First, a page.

- While Ben Franklin is remembered as one of the founding fathers of America, his son, William Franklin, was a staunch Loyalist who was ultimately imprisoned during the war and later released as a part of a prisoner exchange in 1778. At this point, he move to British controlled New York City and became President of the Board of Associated Loyalists there. He eventually left for Britain, never to return to America. Needless to say, the relationship between father and son after that was permanently damaged and the two had little contact from then on, with Ben Franklin also leaving his son almost nothing in his will.
- Al Capone got the nickname “Scarface,” due to severe cuts he’d received during a fight with one Frank Gallucio as a young man. At the time, Capone was working at the Harvard Inn, owned by mobster Frankie Yale, as a waiter, bartender, and bouncer. While working, he spotted an attractive woman, Lena Gallucio, who he tried to hit on in what was taken as an insulting manner. Her brother, Gallucio, didn’t take kindly to this and in the ensuing fight gave Capone the three scars on his face and neck that would inspire Capone’s nickname (which he hated). Later, the mob bosses made Capone apologize to Galluccio for insulting his sister and the two reconciled.
- Viggo Mortensen broke two toes while filming the scene where he kicks the helmet by the pyre in the Two Towers, thinking Merry and Pippen were dead. Because of his realistic cry of anguish after kicking the helmet and breaking his toes, Peter Jackson chose that take to include in the movie.
- The book “The Woman and the Car, A Chatty Little Handbook for All Women Who Motor or Who Want to Motor” (presumably extremely chatty, given the title), by Dorothy Levitt written in 1906, recommended that women carry a hand-mirror while driving as it is convenient to be able to see behind you in traffic by holding the hand mirror up. This is the first known mention of rear view mirrors being used in automobiles. The mounted rear view mirror wasn’t available standard in cars until eight years later in 1914. The first person to use a mounted rear-view mirror in an automobile, which he installed himself, was race car driver Ray Harroun. On May 30, 1911 while racing in the Indianapolis 500, Ray was unable to get a mechanic to ride with him during the race. This was the custom at the time as it provided the driver with the ability to know what was happening behind him and to be made aware of any cars about to overtake him. Ray ingeniously installed a mirror on his car instead. He didn’t get this idea from the “Chatty Little Handbook,” but stated he thought of it after remembering seeing a mirror used for this same purpose on a horse-drawn vehicle in 1904.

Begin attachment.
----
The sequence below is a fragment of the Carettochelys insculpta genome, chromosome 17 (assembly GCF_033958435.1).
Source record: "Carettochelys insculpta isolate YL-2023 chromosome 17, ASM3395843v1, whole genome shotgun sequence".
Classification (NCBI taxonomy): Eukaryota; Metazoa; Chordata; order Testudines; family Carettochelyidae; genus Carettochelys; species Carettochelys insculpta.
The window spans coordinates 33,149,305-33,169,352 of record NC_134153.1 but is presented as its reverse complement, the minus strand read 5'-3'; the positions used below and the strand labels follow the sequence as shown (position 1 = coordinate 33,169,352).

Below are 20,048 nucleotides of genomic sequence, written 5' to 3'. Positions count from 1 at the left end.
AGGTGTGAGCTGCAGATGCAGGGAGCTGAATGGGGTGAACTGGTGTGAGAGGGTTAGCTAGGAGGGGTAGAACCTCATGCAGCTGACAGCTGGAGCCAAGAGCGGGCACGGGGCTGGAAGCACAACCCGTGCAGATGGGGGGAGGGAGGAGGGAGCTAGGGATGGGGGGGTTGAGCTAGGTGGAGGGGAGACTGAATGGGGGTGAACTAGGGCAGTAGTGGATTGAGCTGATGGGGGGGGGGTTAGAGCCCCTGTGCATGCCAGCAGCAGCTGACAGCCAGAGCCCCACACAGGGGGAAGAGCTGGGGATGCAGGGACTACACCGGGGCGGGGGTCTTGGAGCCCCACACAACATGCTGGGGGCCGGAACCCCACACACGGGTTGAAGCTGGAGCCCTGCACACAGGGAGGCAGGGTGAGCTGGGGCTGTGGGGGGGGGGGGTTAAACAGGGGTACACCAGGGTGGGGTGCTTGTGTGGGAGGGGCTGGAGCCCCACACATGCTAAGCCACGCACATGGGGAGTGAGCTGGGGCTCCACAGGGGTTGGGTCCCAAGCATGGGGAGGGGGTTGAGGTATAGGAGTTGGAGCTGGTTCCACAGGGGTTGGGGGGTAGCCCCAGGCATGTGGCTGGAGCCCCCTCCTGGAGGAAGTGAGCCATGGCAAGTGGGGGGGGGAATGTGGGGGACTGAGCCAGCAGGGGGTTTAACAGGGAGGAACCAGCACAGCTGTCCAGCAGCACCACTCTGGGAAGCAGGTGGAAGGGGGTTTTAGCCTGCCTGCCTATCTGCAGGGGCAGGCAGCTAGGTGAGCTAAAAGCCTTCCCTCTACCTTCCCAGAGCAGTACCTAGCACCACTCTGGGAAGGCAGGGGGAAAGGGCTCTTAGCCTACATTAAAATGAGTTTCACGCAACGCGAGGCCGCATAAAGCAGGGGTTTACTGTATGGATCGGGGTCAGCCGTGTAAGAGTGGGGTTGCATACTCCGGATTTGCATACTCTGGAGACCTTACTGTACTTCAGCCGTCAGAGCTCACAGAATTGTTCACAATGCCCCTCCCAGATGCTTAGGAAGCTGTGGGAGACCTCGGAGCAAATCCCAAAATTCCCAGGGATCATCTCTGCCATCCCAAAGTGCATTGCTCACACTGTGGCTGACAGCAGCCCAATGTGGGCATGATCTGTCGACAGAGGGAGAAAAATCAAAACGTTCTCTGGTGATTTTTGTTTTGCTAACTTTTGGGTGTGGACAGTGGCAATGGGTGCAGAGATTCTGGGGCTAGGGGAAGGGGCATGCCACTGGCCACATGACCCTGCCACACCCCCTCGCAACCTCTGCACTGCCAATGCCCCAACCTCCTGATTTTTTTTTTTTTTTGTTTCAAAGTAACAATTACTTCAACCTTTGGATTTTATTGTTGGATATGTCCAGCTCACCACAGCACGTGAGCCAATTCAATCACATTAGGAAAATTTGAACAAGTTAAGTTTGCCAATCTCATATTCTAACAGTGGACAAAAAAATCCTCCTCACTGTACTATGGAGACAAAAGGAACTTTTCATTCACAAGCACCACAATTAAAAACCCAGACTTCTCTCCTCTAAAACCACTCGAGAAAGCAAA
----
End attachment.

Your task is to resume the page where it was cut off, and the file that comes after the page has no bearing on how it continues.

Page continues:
- Sirius-A is the brightest extrasolar star visible to the naked eye from Earth, being almost twice as bright as the second brightest, Canopus. Sirius-A and Sirius-B combine to form a binary system and appear as one star to the naked eye, though the vast majority of luminosity to the naked eye comes from Sirius-A, Sirius-B being a white dwarf which is only around 30 AU (astronomical units) away from Sirius-A. It is also theorized that there is a Sirius-C, but to date, this has not been proven. Sirius A and B (and possibly C) combine to form a bright point known as Sirius or the “Dog Star”. Sirius-A is a white main sequence star (A1V) that is about twice the size of our Sun. The extreme brightness from our point of view comes not so much because it is a particularly bright star, but rather because it is only 8.6 light years away (2.6 parsecs). That’s a really long ways away by standards of distance we normally deal with (about 50 trillion miles or so), but by galactic standards, it’s just next door and is one of our nearest neighbors.